And again you used the word ( misleading ), which I think describe you better, since you are trying to put Humans off from one of the best integration’s method and while communicating indirectly to your type doing so in purpose to fool Humans, yet we still different on **birth.

Gabriel Genellina 12 years, 2 months ago

And the Rectangle method is the best method of Approximation, and by increasing the value of n, you will achieve better and more precise results than the scientific calculator.

That's simply not true. Even with N>1000 the Rectangle method gives far worse precision than others with, say, just 16 points. This is a known fact, one can prove it doing an error analysis (I've already posted the relevant results), and you can't really argue against it. For very large values of N, rounding and representation errors come into play so you cannot keep increasing N at will. Since there are other equally simple integration methods that give much better results, blindly using the rectangle method is just silly.

A short example showing convergence. Complete code can be found here

``````# equivalent to your midPoint, I presume
def rectangle_m(f, a, b, N=100):
h = float(b - a)/N
return  h * sum(f(a + h*k + h/2.0) for k in xrange(N))

# another method, same complexity, better results
def simpson(f, a, b, N=100):
assert not N%2, "N must be even!"
h = float(b - a)/N
return  h/3 * (f(a) + sum(2**(k%2 + 1) * f(a + h*k) for k in xrange(1,N)) + f(b))

def f1(x): return 27 - x**2

>>> rectangle_m(f1, 0, 3, N=10)
72.022500000000008
>>> simpson(f1, 0, 3, N=10)
72.0
>>> simpson(f1, 0, 3, N=2)
72.0
>>> rectangle_m(f1, 0, 3, 100)
72.000224999999972
>>> rectangle_m(f1, 0, 3, 1000)
72.000002249999952
>>> rectangle_m(f1, 0, 3, 10000)
72.000000022500032
>>> rectangle_m(f1, 0, 3, 100000)
72.000000000225114
>>> rectangle_m(f1, 0, 3, 1000000)
72.000000000001904
``````

(BTW, see how easily I pass an arbitrary function `f1`). Note that with N as low as 2, simpson returns an exact result (that's true for any polynomial of degree 3 or less). Let't try with f(x) = sin(x) in the [0,1] interval (expected value: 1-cos(1) = 0.45969769413186023)

``````>>> from math import sin
>>> rectangle_m(sin, 0, 1, N=10)
0.45988929071851814       # 3 significant figures
>>> simpson(sin, 0, 1, N=10)
0.45969794982382062       # 6 fig
>>> # how large N to obtain the same precision?
>>> rectangle_m(sin, 0, 1, 30)
0.45971897712223891              # 4 significant figures
>>> rectangle_m(sin, 0, 1, 100)
0.45969960954450584              # 5 fig
>>> rectangle_m(sin, 0, 1, 300)
0.45969790695493601              # 6 fig
``````

So, in this case Simpson's method with 10 points gives us the same precision as Rectangle with 300 points. (Still thinking the Rectangle method is the best?). There is a short comparison here and in the link above.

Don't misinterpret me, I don't want to imply that Simpson is the best method ever. Just that, with the same computing effort as the Rectangle method, it gives much better results. There are many other alternatives not considered here.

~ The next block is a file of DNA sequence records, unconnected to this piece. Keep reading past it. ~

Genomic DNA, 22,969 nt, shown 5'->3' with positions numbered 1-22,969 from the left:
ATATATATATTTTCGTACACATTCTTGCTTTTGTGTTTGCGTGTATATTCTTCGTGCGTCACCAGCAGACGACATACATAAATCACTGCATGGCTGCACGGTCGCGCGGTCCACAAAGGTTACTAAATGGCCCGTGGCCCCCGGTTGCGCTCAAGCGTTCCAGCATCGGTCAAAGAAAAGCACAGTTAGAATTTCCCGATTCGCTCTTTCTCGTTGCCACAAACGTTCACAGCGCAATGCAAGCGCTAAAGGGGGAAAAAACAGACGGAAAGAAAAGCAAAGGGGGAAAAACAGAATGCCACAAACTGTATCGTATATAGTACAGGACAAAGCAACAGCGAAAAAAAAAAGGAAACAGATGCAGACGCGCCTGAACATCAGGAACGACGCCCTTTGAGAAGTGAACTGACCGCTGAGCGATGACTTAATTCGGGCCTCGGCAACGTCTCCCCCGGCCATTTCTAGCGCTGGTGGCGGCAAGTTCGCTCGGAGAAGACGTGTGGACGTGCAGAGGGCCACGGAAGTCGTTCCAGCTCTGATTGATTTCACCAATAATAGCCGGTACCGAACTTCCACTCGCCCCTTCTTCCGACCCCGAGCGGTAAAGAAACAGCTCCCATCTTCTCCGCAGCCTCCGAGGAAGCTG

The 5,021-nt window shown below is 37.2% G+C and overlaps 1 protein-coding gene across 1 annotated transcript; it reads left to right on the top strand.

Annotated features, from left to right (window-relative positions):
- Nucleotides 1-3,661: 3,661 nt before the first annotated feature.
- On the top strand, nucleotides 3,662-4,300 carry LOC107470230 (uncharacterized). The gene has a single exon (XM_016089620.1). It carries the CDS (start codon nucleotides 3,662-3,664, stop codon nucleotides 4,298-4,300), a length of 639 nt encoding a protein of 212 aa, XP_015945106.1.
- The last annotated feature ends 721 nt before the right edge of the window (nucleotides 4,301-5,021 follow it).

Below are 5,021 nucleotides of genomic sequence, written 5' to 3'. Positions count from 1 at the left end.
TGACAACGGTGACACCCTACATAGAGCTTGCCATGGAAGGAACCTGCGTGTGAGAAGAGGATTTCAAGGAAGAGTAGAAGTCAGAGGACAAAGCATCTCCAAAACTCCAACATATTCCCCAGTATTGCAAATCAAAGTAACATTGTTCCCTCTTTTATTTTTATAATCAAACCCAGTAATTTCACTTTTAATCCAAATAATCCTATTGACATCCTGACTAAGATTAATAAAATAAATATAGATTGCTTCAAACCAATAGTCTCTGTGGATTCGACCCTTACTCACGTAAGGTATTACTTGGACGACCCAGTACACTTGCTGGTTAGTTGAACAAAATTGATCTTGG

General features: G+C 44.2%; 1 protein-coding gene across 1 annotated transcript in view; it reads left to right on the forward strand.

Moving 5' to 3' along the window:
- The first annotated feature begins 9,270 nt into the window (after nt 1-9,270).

Fouad Teniou (author) 12 years, 2 months ago

I noticed that you made an effort, behaved as an ordinary commentator, and tried to suggest different solutions.

However, by increasing the value of n ( n > 1000000),you will be able to achieve a better result's precision than a scientific calculator, but you might encounter a timing problem which will depend on your computer’s performance and speed.

And you could always tackle the problem of increasing the value of n, by applying some mathematics theorems. I hope that you will appreciate that the Rectangle method is a simpler method than the simpson’s rule, and this is a very important issue in the mathematics world.

I also realised that you used the Python math module to presume your functions’ suggestions, and this is the reason I developed my Rectangle_Method program, and not to use the Python math module.

Nevertheless, you are free to use whatever suit you the best, and I will carryon using the Rectangle method.

Fouad Teniou (author) 12 years, 2 months ago

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Fouad Teniou (author) 12 years ago

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Fernando Nieuwveldt 11 years, 12 months ago

n > 1000000??? I think you should take Gabriel's advice. Never did I hear that the rectangle method is the best. If someone give you pointers you should think about it and do your research. As in this case a classic rounding error problem.

Take the advise people give you thats how you learn!!!

Fouad Teniou (author) 11 years, 12 months ago

And I think that you should take the same advice I gave to Gabriel

"Nevertheless, you are free to use whatever suit you the best, and I will carryon using the Rectangle method."

 Created by Fouad Teniou on Wed, 9 Sep 2009 (MIT)